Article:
Finally handed the reins of China’s leadership, Hu Jintao has inherited a country with great potential but also with unprecedented problems. Just one month after he gained control over the military, a string of large-scale riots erupted in Central and Southwest China. Judging from government buildings in Chongqing being looted, ethnic clashes in Henan, and tens of thousands of farmers’ resistance to land seizures in Sichuan-social discontent, mainly towards corruption and suppression through the use of force, is seething and bubbling up to the surface. In each of the cases mentioned above, armed forces were called in to quell the riots.
These incidents pose a real threat to the Communist government, but the root causes behind them didn’t start overnight. In the recent years, Beijing has dealt with a record volume of petitioners coming to the appeals offices from all over the country, most of them with complaints against government officials that could not be resolved locally. In fact, at the local level most of them were suppressed and even retaliated against, serving to aggravate the problem. As the droplets of unrest and discontent gather up into a trickle, and then a stream, and finally a tsunami of petitioners, they threaten to engulf the nation in a maelstrom of turmoil. According to a report from Party magazine Outlook, there were more than 58,000 major incidents of social unrest in the country last year, about 160 per day on average.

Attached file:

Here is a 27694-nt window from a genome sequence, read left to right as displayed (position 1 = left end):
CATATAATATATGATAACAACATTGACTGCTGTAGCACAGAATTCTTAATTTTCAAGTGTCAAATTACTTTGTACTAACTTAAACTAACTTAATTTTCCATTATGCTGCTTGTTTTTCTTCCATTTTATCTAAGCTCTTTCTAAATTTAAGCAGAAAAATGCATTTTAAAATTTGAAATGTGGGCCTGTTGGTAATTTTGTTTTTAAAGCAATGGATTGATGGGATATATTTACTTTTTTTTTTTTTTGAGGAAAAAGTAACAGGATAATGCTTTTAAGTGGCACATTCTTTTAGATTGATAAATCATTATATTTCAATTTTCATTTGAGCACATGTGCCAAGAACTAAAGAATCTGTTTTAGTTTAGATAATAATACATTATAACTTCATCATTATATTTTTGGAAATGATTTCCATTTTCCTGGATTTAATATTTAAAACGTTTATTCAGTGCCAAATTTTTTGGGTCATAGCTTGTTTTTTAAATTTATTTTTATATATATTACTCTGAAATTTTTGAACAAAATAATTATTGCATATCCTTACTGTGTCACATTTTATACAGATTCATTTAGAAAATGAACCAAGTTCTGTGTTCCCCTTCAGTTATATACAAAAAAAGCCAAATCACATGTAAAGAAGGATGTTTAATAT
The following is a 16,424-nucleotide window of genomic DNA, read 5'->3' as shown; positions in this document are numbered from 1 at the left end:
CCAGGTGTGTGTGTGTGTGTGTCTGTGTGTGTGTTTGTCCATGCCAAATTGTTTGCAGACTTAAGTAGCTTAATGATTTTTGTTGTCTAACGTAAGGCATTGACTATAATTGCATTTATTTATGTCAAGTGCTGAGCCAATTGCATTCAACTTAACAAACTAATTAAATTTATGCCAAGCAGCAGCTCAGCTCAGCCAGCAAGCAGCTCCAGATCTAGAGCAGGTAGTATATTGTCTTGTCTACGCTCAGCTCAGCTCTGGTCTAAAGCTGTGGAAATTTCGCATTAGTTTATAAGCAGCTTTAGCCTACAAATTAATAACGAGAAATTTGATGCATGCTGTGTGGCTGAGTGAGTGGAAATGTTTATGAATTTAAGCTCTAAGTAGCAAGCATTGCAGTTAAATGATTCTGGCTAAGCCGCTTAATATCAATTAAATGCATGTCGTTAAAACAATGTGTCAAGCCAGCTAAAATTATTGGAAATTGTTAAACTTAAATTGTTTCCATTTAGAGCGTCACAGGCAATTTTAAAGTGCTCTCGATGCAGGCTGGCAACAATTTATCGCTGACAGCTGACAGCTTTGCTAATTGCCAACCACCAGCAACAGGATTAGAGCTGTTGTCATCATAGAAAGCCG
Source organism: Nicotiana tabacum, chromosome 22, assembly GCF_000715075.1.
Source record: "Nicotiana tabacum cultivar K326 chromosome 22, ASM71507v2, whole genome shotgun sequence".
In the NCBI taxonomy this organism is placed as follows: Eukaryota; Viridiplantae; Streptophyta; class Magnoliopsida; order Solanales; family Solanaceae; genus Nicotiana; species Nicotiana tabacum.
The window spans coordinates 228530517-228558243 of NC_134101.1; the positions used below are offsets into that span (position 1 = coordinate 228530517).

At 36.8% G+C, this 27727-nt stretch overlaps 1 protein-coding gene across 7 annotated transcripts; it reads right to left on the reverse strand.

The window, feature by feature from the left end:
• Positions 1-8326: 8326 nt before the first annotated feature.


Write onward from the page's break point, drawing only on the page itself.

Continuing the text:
We will delve into this important topic in this issue, as well as other topics of interest.
Doing business in China is not all about numbers. The "Do’s and Don’ts" is an entertaining piece anyone concerned about Chinese etiquette should read. If you are thinking about investing in China, this is a good read before your first trip.
When was the last time you came home from a shopping trip with a trunk free of merchandise not made in China? "Milking China for Products" is a revealing piece regarding the alarming quality control of Chinese products, some of which have been spotted on the streets of New York.
Is retail giant Gap Inc. setting a new trend by opting to shift the majority of its operations away from Mainland China? Perhaps the unique guide map to China in this edition will help you fill in the gaps.